Posted: 1:11 pm ET
Updated: 5:26 pm PT | New clips added
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WaPo reported that Republicans want most Trump Cabinet confirmation votes to occur on Inauguration Day. However, Democratic senators reportedly are planning to aggressively target eight of Donald Trump’s Cabinet nominees in the coming weeks and are pushing to stretch their confirmation votes into March. WaPo notes that this would be “an unprecedented break with Senate tradition.” The targeted nominees include Rex Tillerson, Trump’s nominee for Secretary of State.
The third Secretary of State Timothy Pickering initially served as Acting Secretary of State from August 20, 1795 to December 10, 1795 under President George Washington. He was appointed as ad interim Secretary of State on August 20, 1795, and elevated to the position of Secretary of State on December 10, 1795. It was one of the longest stints in an acting capacity for the State Department.
Since then, several individuals have served as Acting Secretary of State ranging in tenure from a couple of days to a couple of months. Career diplomat Lawrence Eagleburger served in an acting capacity from August 23, 1992 to December 8, 1992 under President G.H.W. Bush. Michael Armacost also served in an acting capacity for six days in 1989 under President G.H. W. Bush while Walter J. Stoessel Jr served from July 5-16, 1982 under President Reagan. More recently, however, the appointment in an acting capacity spans no more than a few days. Frank G. Wisner served one day as Acting Secretary of State in January 20, 1993 under President Clinton. Before Warren Christopher was appointed 63rd Secretary of State, he was previously appointed Acting Secretary of State for five days in May 1980 under President Carter. During the transition from Bush to Obama in 2009, career diplomat William Joseph Burns served as Acting Secretary of State from January 20-21, 2009.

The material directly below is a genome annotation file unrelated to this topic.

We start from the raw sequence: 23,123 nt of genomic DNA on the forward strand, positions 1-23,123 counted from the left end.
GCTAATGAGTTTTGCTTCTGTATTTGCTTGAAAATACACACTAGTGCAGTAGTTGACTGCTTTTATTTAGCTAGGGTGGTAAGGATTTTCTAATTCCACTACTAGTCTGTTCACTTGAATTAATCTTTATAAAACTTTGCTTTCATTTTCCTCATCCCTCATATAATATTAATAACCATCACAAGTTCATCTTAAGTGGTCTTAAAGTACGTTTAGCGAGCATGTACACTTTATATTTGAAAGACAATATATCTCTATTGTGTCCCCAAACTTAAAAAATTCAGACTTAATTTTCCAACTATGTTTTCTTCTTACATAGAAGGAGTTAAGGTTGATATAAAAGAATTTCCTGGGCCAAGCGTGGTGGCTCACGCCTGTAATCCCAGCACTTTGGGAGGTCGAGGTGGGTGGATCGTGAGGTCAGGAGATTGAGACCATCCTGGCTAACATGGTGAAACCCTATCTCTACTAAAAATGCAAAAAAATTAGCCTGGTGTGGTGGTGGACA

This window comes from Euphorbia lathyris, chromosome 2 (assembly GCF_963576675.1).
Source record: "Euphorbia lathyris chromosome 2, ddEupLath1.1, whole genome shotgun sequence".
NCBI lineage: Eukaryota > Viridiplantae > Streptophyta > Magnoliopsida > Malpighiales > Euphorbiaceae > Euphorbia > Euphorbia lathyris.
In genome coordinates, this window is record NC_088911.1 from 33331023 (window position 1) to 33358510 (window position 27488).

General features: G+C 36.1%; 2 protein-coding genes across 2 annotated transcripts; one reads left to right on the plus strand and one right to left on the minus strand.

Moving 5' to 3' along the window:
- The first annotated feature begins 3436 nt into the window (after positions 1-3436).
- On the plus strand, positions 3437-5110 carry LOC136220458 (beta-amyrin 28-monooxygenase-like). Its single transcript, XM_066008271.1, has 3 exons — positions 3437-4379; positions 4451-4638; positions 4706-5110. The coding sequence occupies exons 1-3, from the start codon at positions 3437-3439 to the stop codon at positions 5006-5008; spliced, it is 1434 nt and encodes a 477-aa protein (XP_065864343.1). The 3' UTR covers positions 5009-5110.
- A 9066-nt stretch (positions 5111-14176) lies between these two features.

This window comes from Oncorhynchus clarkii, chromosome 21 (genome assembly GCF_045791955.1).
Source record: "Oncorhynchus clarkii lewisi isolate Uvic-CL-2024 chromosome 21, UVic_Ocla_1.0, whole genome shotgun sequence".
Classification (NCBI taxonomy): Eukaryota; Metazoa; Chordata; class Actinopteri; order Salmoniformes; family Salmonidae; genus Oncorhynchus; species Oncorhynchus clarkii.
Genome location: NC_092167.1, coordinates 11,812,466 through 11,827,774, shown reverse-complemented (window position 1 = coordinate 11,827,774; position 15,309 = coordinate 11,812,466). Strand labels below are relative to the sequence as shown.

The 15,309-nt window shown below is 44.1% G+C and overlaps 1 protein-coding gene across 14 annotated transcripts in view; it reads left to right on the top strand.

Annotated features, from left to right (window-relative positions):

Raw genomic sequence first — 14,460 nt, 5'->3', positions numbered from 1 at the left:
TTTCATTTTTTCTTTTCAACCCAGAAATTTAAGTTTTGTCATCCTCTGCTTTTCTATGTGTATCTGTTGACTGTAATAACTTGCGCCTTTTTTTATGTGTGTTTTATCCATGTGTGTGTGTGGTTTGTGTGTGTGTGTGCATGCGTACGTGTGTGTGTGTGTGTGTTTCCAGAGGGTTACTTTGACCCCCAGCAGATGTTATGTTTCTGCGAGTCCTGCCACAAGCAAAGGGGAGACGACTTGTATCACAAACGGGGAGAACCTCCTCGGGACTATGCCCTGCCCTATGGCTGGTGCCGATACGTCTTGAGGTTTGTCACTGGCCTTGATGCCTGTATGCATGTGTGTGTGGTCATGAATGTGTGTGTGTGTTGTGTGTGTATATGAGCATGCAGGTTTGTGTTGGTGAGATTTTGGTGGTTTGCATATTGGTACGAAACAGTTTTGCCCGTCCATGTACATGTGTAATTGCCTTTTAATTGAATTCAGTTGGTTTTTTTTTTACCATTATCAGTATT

Secretary Kerry and his two deputies (Tony Blinken and Heather Higginbottom) are all political appointees who are expected to depart their posts by January 20. Of the six under secretary positions, two have incumbent political appointees (Sarah Sewall, Catherine A. Novelli) who are also expected to step down on or before Inauguration Day, two have acting incumbents who are career diplomats (Thomas Countryman, D. Bruce Wharton) and the remaining two are career diplomats, the Under Secretary for Political Affairs, Thomas A. Shannon, Jr. and the Under Secretary for Management, Patrick F. Kennedy.
We’ve asked the State Department who will be designated as Acting Secretary of State in the event that Mr. Tillerson does not get confirmation immediately after inauguration day. The State Department directed us to Executive Order 13251 of December 28, 2001 which designates the order of succession for the agency. Based on this E.O., if the Senate drags the confirmation of Mr. Tillerson for months, the State Department will have the Under Secretary for Political Affairs, Thomas A. Shannon, Jr. as Acting Secretary of State until such time when the Senate can confirm the 69th Secretary of State. In the event that Ambassador Shannon is not able to, the next in line is the Under Secretary for Management, Patrick F. Kennedy.
Sec. 2. Order of Succession.
(a) Deputy Secretary of State;
(b) Deputy Secretary of State for Management and Resources;
(c) Under Secretary of State designated for political affairs pursuant to section 2651a(b) of title 22, United States Code; (Shannon)
(d) Under Secretary of State designated for management affairs pursuant to section 2651a(b) of title 22, United States Code; (Kennedy)
(e) The remaining Under Secretaries of State, in the order in which they shall have taken the oath of office as such;
(Thomas Countryman, D. Bruce Wharton)
(f) Assistant Secretaries of State designated for regional bureaus pursuant to section 2651a(c) of title 22, United States Code, in the order in which they shall have taken the oath of office as such
Executive Order 13251 rules out the appointment of anyone who are in an acting capacity saying that “No individual who has not been appointed by the President by and with the consent of the Senate shall act as Secretary pursuant to this order.” It also says that “Notwithstanding the provisions of this order, the President retains discretion, to the extent permitted by the Federal Vacancies Reform Act of 1998, 5 U.S.C. 3345 et seq., to depart from this order in designating an acting Secretary.”
Two clips to read on Rex Tillerson, one concerning his tax returns, and another from an individual who served on a jury duty with him in Texas.
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